Our problem is its particularity maternity because of published reports annually on maternal and newborn. Approximately 2.7 million newborns die each year, and 2.6 million more children are stillborn. It is essential that all births take place in the presence of skilled health professionals in cleaner environment, to save the life of mother and child    .
All this will, raise a research question whose answer is the results of our survey: What is the level of hospital hygiene in public hospitals in Lubumbashi?
The general objective of this part was to evaluate the structural-functional conditions of hospital hygiene maternity wards of public hospitals in Lubum- bashi.
The Lubumbashi public hospitals have an average 5 ± 3.4 birthing tables. Nursing A1 are on average 3 ± 0.7, A2 on average 3 ± 0.5. The university hospitals, the General Hospital and Jason Sendwe Hospital Society of Railways of Congo have doctors gynecologists.
We conducted a descriptive study and cross-structural-functionalist in maternity wards of public hospitals in Lubumbashi.
The population consisted of nurses responsible for public hospital maternity Lubumbashi. For hospitals, all the 11 general hospitals and reference the University Clinics of Lubumbashi were concerned, was included, hospital whose authorities have answered positively to our request.
For staff, was included in the study, all nurses responsible maternity hospitals Lubumbashi selected in these public hospitals selected from Lubumbashi to this service and who agreed to answer our questions.
This is a non-probability sampling method which was constituted under the criteria for inclusion and exclusion. Data collection was carried out exhaustively in charge of maternity nurses. All general hospitals of reference and university clinics of Lubumbashi were involved in the study a total of 12 of which 7 were selected according to the authorities gave us the opportunity to access the desired data.
In total, we interviewed seven nurses responsible maternity that constituted our sample.
While the observation concerned the state instead of surfaces and equipment used to motherhood and the existence of the essential components of hospital hygiene, including: clean delivery tables, sinks, the existence of water, disinfectants, hand washing facilities, sanitary facilities…
We made use of the following techniques: semi-structure maintenance by making use of both administered questionnaires sent to nurses responsible maternity.
The structured and functional observation made use of an observation guide to some surfaces and equipment from their macroscopic state of cleanliness.
An evaluation criterion for assessing the state of place hospital surfaces has been previously established: Very good = flawless (new equipment), Good = some kinks, Good = very visible defects, but can be used, Bad = hardware or equipment affected and can not give the expected results and very bad is very faulty equipment for deallocating.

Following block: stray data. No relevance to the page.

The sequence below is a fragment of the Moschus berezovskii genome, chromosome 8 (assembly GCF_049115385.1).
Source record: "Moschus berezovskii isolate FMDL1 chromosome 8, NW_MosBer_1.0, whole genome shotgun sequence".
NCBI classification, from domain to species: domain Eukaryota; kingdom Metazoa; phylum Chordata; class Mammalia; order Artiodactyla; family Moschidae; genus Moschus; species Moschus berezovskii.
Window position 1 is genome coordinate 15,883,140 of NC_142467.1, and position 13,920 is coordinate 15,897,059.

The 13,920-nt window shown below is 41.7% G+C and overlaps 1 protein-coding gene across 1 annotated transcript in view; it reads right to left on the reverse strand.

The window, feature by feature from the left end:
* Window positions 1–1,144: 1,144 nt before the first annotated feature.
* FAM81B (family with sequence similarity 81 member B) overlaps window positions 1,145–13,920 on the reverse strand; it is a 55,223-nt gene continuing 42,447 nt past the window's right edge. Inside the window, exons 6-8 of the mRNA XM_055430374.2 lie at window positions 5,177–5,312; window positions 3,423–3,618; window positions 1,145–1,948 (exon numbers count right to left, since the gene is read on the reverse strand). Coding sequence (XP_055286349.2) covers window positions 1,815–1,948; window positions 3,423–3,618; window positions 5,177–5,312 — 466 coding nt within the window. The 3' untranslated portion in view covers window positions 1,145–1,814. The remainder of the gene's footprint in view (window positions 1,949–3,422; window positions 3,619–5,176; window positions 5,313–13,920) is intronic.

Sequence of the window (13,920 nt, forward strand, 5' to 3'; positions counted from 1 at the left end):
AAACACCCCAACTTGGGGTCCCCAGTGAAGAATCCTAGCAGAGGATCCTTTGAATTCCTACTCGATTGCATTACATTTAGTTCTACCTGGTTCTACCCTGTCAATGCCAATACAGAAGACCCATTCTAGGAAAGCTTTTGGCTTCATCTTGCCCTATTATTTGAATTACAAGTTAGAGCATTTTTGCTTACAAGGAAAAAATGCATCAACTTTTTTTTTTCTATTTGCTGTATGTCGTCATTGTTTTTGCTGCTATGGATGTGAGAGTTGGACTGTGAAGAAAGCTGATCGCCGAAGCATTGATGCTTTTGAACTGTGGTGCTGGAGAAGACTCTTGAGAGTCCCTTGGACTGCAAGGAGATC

To facilitate certain statistical analyzes, the different modalities have been reduced to two, is good to refer to very good, good, good and bad enough to designate what is bad and very bad.
The data was encoded in double data entry on Excel 2010, and analyzed in Epi Info Version 7 by resorting to the usual statistics to describe our samples and calculate the frequency measurements.
The protocol was approved by the Ethics Committee of the University of Lubumbashi, we asked by agreement of these hospitals.
Of the seven public hospitals surveyed, it emerges that all the rooms using natural ventilation for their aeration, Poupinel (dry heat sterilization) was the sterilization method used by almost all maternity wards of these hospitals, state clamps used for deliveries in four was good, bad in three and five structures had birthing messy tables. Soumamous (a local solution composed of: pine oil, formalin, sodium ether sulfate, boric acid, urea, fragrance and dye) were used for maintenance of premises and Dakin for skin and mucos (Table 1).
The investigating staff consisted of 100% of nurses responsible for maternity services in public hospitals Lubumbashi including 4 of them were in the age between 31 and 40, two between 20 and 30 years and was 53 years old. The majority had a length of between 6 and 10 years of service and six out of seven were married. Compared with the level of education, 57.1% were nurses A1 (graduated 3 years), 28.6% were A2 (high school graduate) and 14.3% were level L2 (graduated 5 years university) (Table 2).
He was a civil tap in all maternity wards and operating rooms of these struc- tures, however, there was no permanence of water in the taps, three maternity
Table 1. Hygiene materials and hospitality.